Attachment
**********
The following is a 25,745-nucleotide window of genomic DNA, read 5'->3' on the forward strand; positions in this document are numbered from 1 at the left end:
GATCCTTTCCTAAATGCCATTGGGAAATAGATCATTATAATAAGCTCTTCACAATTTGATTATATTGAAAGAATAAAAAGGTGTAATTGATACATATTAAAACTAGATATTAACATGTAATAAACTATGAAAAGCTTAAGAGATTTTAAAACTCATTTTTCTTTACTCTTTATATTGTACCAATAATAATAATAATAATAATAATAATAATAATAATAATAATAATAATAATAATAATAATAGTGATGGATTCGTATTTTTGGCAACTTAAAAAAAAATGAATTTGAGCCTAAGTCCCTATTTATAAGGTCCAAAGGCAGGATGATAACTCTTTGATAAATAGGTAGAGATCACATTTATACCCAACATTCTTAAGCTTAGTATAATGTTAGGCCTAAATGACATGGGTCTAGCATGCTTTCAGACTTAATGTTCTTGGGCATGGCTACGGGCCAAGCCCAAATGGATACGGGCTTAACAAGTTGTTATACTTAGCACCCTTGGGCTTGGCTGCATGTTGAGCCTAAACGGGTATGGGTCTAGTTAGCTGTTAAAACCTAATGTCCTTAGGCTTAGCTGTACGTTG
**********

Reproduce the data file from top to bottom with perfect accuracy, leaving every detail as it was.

The following is a 25,745-nucleotide window of genomic DNA, read 5'->3' on the forward strand; positions in this document are numbered from 1 at the left end:
GATCCTTTCCTAAATGCCATTGGGAAATAGATCATTATAATAAGCTCTTCACAATTTGATTATATTGAAAGAATAAAAAGGTGTAATTGATACATATTAAAACTAGATATTAACATGTAATAAACTATGAAAAGCTTAAGAGATTTTAAAACTCATTTTTCTTTACTCTTTATATTGTACCAATAATAATAATAATAATAATAATAATAATAATAATAATAATAATAATAATAATAATAATAGTGATGGATTCGTATTTTTGGCAACTTAAAAAAAAATGAATTTGAGCCTAAGTCCCTATTTATAAGGTCCAAAGGCAGGATGATAACTCTTTGATAAATAGGTAGAGATCACATTTATACCCAACATTCTTAAGCTTAGTATAATGTTAGGCCTAAATGACATGGGTCTAGCATGCTTTCAGACTTAATGTTCTTGGGCATGGCTACGGGCCAAGCCCAAATGGATACGGGCTTAACAAGTTGTTATACTTAGCACCCTTGGGCTTGGCTGCATGTTGAGCCTAAACGGGTATGGGTCTAGTTAGCTGTTAAAACCTAATGTCCTTAGGCTTAGCTGTACGTTG